Two types of grass grow in the world’s grasslands: tall grass and short grass. The grasses grow in either tropical grasslands, also known as savannas, or in temperate grasslands. Temperate grasslands consist of prairies or steppes. Grasses that require more moisture grow in the prairies while grasses adapted to dry, arid conditions grow on the steppe.
Also known as turkey foot, big bluestem (Andropogon gerardii) remains a tall grass of the temperate grasslands. Growing up to 6 feet in height, the perennial grass features stems with a light brown to bronze color that starts in the fall and lasts into winter. The plant blooms in August and September. Big bluestem prefers moist, well-drained soil in full sun, but its deep roots allow it to also grow in hot, dry sites.
Growing up to 7 feet in height, switchgrass (Panicum virgatum) grows in the tall grass prairies. Switchgrass blooms from July to September, producing reddish seeds that help the plant reproduce. In the fall, the grass turns shades of golden yellow or bronze. Switchgrass grows best in full sun in moist, well-drained soil, although its high drought tolerance allows it to grow in much drier areas as well. Birds rely on the plant for food and shelter.
Blue gama grass (Bouteloua gracilis) provides an important wildlife forage grass on the steppe grasslands. Growing up to 14 inches in height, the short grass flowers from July through October, producing bluish-green seed heads that resemble little brushes suspended from the tip of each stem. The perennial grass prefers full sun, growing in a variety of well-drained soils with low organic content including gravel or sandy loams.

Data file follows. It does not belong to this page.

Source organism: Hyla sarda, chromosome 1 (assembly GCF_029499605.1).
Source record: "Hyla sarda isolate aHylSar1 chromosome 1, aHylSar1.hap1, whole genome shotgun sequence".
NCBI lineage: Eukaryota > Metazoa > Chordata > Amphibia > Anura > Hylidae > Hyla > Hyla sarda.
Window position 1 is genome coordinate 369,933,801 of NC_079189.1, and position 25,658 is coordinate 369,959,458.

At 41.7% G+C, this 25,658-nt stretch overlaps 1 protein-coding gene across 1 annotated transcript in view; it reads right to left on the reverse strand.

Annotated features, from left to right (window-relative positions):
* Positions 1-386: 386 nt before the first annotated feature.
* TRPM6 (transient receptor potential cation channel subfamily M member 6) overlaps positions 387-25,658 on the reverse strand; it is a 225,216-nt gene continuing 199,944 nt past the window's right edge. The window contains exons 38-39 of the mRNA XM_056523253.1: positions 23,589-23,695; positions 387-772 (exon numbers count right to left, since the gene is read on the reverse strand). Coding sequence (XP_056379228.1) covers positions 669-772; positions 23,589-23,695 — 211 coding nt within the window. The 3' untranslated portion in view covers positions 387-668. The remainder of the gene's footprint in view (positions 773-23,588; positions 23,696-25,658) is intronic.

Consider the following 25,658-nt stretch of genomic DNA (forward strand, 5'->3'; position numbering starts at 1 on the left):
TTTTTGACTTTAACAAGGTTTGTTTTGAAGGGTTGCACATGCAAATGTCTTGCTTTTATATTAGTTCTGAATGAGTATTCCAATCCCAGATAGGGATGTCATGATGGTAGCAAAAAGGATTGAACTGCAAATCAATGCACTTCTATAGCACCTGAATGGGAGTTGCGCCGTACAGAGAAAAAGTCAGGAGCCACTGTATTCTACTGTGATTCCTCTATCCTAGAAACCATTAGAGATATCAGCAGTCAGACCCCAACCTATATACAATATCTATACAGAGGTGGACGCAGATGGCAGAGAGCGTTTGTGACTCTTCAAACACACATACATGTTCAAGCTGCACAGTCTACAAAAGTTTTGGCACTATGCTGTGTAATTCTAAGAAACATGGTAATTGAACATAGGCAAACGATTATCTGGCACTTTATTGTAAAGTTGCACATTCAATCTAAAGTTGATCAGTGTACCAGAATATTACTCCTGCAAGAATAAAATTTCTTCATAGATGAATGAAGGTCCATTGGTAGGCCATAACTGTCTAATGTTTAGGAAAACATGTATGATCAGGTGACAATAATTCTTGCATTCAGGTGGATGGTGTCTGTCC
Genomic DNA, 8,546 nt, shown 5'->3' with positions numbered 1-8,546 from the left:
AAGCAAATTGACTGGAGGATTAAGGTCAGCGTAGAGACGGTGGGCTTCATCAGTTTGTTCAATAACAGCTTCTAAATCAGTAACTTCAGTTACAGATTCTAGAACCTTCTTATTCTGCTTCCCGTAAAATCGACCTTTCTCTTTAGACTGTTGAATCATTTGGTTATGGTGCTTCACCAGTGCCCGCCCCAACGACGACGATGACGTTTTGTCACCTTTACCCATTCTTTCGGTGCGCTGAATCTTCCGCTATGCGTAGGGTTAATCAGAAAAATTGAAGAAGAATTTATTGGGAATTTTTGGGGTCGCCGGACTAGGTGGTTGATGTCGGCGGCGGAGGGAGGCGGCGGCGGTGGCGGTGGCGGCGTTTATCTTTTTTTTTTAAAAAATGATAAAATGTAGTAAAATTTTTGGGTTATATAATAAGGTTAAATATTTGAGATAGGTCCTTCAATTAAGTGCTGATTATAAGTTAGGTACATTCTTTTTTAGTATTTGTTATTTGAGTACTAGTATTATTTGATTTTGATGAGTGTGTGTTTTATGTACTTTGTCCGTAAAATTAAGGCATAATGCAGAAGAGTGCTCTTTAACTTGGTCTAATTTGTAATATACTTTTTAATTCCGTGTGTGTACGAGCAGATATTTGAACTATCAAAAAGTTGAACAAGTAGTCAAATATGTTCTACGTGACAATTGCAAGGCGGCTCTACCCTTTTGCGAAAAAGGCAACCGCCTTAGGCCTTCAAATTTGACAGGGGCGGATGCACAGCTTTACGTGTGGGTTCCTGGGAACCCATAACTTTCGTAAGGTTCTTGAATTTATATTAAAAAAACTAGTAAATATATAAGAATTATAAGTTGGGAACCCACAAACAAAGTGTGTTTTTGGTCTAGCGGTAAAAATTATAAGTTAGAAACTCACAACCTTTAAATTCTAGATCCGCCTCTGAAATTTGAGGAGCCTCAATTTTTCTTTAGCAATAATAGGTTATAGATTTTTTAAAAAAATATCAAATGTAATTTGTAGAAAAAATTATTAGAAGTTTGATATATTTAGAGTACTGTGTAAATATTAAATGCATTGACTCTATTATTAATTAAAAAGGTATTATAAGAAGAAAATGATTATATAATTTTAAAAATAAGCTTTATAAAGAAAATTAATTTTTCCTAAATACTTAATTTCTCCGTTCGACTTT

Found in both prairies and steppes, buffalo grass (Buchloe dactyloides) grows up to 10 inches high. The native perennial grass primarily grows on the Great Plains where it used to support buffalo herds. Buffalo grass grows best in heavy clay soils with moderate to low rainfall and plenty of sun.
Rhodes grass (Chloris gayana) grows on the savanna where it reaches up to 5 feet in height. The plant produces spikes that turn copper-brown when mature. Drought tolerant, Rhodes grass grows in areas where rainfall ranges from 23 to 63 inches annually. The relatively drought-resistant plant thrives in full sun, growing in a range of soils. Outside the savanna, Rhodes grass is considered an invasive weed.
Red Oat Grass
Also known as kangaroo grass or bluegrass, red oat grass (Themeda triandra) grows up to 3 feet in height on the savannas. When the grass reaches the end of its growing cycle, it turns a a golden-yellow color, sporting flattened seed pods that resemble fans. Red oat grass contains little nutritive value for wildlife, but the grass gets put to use in building materials such as thatched roofs.